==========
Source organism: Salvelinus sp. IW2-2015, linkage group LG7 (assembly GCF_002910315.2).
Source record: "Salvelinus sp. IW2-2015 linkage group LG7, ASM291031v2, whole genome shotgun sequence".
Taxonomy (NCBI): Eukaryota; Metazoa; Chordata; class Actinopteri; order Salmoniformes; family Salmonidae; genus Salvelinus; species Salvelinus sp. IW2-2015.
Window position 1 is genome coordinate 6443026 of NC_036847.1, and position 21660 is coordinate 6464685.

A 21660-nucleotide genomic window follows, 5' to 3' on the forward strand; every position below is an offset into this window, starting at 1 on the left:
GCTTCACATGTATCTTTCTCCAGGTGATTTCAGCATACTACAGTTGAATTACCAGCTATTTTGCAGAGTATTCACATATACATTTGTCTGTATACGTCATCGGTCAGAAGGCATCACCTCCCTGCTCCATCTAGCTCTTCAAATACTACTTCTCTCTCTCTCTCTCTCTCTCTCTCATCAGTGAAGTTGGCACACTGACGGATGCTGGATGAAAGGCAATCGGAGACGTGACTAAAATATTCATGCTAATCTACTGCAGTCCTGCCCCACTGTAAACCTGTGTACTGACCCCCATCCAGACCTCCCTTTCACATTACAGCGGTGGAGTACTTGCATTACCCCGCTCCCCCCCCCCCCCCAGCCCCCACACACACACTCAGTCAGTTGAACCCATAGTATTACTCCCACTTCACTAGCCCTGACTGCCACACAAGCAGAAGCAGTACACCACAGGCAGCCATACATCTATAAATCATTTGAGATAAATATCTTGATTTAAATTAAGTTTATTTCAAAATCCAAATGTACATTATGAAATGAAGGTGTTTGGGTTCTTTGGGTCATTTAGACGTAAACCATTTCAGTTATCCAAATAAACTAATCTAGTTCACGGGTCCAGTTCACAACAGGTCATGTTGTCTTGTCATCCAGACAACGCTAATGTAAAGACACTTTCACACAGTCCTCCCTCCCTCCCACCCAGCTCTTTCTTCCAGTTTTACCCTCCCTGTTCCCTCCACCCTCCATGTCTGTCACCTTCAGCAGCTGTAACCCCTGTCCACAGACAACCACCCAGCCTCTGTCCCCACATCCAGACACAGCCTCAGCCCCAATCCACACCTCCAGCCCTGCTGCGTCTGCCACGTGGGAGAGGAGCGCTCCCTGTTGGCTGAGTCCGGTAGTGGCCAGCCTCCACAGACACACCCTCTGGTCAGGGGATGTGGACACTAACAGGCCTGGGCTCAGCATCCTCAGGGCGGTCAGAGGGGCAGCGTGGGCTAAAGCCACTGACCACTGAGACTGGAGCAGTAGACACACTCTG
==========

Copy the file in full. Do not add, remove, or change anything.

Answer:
Source organism: Salvelinus sp. IW2-2015, linkage group LG7 (assembly GCF_002910315.2).
Source record: "Salvelinus sp. IW2-2015 linkage group LG7, ASM291031v2, whole genome shotgun sequence".
Taxonomy (NCBI): Eukaryota; Metazoa; Chordata; class Actinopteri; order Salmoniformes; family Salmonidae; genus Salvelinus; species Salvelinus sp. IW2-2015.
Window position 1 is genome coordinate 6443026 of NC_036847.1, and position 21660 is coordinate 6464685.

A 21660-nucleotide genomic window follows, 5' to 3' on the forward strand; every position below is an offset into this window, starting at 1 on the left:
GCTTCACATGTATCTTTCTCCAGGTGATTTCAGCATACTACAGTTGAATTACCAGCTATTTTGCAGAGTATTCACATATACATTTGTCTGTATACGTCATCGGTCAGAAGGCATCACCTCCCTGCTCCATCTAGCTCTTCAAATACTACTTCTCTCTCTCTCTCTCTCTCTCTCTCATCAGTGAAGTTGGCACACTGACGGATGCTGGATGAAAGGCAATCGGAGACGTGACTAAAATATTCATGCTAATCTACTGCAGTCCTGCCCCACTGTAAACCTGTGTACTGACCCCCATCCAGACCTCCCTTTCACATTACAGCGGTGGAGTACTTGCATTACCCCGCTCCCCCCCCCCCCCCAGCCCCCACACACACACTCAGTCAGTTGAACCCATAGTATTACTCCCACTTCACTAGCCCTGACTGCCACACAAGCAGAAGCAGTACACCACAGGCAGCCATACATCTATAAATCATTTGAGATAAATATCTTGATTTAAATTAAGTTTATTTCAAAATCCAAATGTACATTATGAAATGAAGGTGTTTGGGTTCTTTGGGTCATTTAGACGTAAACCATTTCAGTTATCCAAATAAACTAATCTAGTTCACGGGTCCAGTTCACAACAGGTCATGTTGTCTTGTCATCCAGACAACGCTAATGTAAAGACACTTTCACACAGTCCTCCCTCCCTCCCACCCAGCTCTTTCTTCCAGTTTTACCCTCCCTGTTCCCTCCACCCTCCATGTCTGTCACCTTCAGCAGCTGTAACCCCTGTCCACAGACAACCACCCAGCCTCTGTCCCCACATCCAGACACAGCCTCAGCCCCAATCCACACCTCCAGCCCTGCTGCGTCTGCCACGTGGGAGAGGAGCGCTCCCTGTTGGCTGAGTCCGGTAGTGGCCAGCCTCCACAGACACACCCTCTGGTCAGGGGATGTGGACACTAACAGGCCTGGGCTCAGCATCCTCAGGGCGGTCAGAGGGGCAGCGTGGGCTAAAGCCACTGACCACTGAGACTGGAGCAGTAGACACACTCTG